The only drawback of this absolutely brilliant revue is that all of the songs except two have been translated into English (and luckily so, as Brel’s songs always were about the words and not just the melody …) but in translation some of the weightless flow of the rhythm of the songs is lost – which you realize as soon as you hear the two songs still in French. Somehow though this doesn’t take away from the enjoyment of the songs, but even enhances it.

The revue has a subtitle “songs of self expression” and that is aptly chosen. Because if you want to see some story arc, there you got it – the development and maturation  of a soul in the span of a lifetime.

Now on to the truly exceptional cast: Jewelle Blackman and Nathalie Nadon and Brent Carver and Mike Nadajewski are four voices matched to perfection, each adding their certain special quality to the songs and the ways of interpretation. “My Childhood” brought tears to my eyes – partly due to the interpretation of Brent Carver who stands out even in this really brilliant cast. I adored “Middle Class” and (sadly) recognized myself in it and therefore had a good laugh at my own expenses thanks to Carver and Mike Nadajewski, whose comic timing and expressive face and body language are just brilliant.

And then there is “Amsterdam”. With Brent Carver interpreting it, it’s a hypnotic chant driving you in with no hope of escape – just as the sailors don’t have an escape out of their hard, often miserable lives. Everyone is driven into the same escalating beat of life that is “Amsterdam”. It’s brilliant. Someone told me they had seen the show four times just because of this song and I have to say I definitely understand that.

In the second half Brussels stands out. And The Bulls, of course, once again with Nadajewski lending an innovative touch to the song that leaves the audience hooting with laughter. Then there is Marieke and I think that was the song where they left the original Flemish in the chorus.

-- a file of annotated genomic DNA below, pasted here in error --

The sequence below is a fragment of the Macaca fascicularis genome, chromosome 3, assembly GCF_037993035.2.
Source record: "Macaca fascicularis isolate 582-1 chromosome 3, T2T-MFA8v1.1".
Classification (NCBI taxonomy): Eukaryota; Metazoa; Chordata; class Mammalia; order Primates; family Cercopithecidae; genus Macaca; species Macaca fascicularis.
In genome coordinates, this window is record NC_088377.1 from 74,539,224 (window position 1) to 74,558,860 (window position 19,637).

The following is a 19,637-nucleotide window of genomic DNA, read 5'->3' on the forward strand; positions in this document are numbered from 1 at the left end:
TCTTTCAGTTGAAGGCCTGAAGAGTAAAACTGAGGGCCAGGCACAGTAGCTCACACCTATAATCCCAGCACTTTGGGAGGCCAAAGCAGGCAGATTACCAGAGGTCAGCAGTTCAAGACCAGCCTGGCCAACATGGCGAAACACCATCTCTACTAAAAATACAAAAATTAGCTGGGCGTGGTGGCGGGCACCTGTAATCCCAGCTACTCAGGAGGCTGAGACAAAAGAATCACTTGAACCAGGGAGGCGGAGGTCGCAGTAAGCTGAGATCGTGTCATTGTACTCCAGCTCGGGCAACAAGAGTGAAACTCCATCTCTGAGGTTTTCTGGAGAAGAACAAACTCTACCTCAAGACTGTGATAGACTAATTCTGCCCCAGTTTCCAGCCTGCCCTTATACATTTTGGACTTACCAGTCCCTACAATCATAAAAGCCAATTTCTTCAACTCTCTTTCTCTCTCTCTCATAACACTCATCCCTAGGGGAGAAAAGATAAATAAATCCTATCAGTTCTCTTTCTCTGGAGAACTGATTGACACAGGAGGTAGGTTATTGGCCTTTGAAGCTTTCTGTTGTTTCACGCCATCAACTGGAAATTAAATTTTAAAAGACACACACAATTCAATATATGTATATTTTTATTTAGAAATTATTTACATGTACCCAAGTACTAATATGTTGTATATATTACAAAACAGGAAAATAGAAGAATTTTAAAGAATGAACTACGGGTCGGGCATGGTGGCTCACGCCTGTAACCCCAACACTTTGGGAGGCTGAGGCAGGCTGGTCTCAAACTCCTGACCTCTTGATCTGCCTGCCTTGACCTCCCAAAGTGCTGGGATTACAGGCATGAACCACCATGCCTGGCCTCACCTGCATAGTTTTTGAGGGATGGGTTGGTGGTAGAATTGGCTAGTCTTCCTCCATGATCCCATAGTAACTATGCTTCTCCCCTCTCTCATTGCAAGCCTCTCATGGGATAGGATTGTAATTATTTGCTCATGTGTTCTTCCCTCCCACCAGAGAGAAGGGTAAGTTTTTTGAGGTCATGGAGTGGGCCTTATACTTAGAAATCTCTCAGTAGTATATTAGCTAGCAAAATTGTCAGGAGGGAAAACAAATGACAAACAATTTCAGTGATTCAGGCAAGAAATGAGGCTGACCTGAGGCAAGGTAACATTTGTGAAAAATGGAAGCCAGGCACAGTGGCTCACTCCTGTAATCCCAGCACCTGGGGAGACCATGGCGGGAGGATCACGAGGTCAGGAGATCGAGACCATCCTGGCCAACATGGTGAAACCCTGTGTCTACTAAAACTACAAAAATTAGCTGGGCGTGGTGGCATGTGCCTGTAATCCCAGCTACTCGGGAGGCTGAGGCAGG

And finally there was Carousel – La Valse a mille temps – interpreted by Blackman. I had only heard it sung by men before, Jacques Brel himself on an old recording and Michael Heltau, now the doyen of our most renowned theatre in Vienna, Burgtheater, whose brilliant revues of Brel’s music introduced me to French Chanson. And yet: Jewelle’s voice added a new level of intimacy to it and she made the song spin through your head like a carousel that’s holding you hostage while it’s turning and turning and turning even faster until you surrender to it’s beat.

Standing Ovations at the end. So very well deserved for an evening of undiluted fun with Brel’s chansons interpreted by truly gifted actors.

Plus: I rarely saw a cast so nice and giving at the stage door. One has to remember that they don’t have to talk with fans or even sign – it’s not in their contract. And yet they all do and are friendly and patient and incredibly open, which is very much appreciated by yours truly!

The show’s mostly sold out, by the way. But go, try to get spare tickets – it’s worth it!!

Do Not Go Gentle July 2010

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UPDATE from August –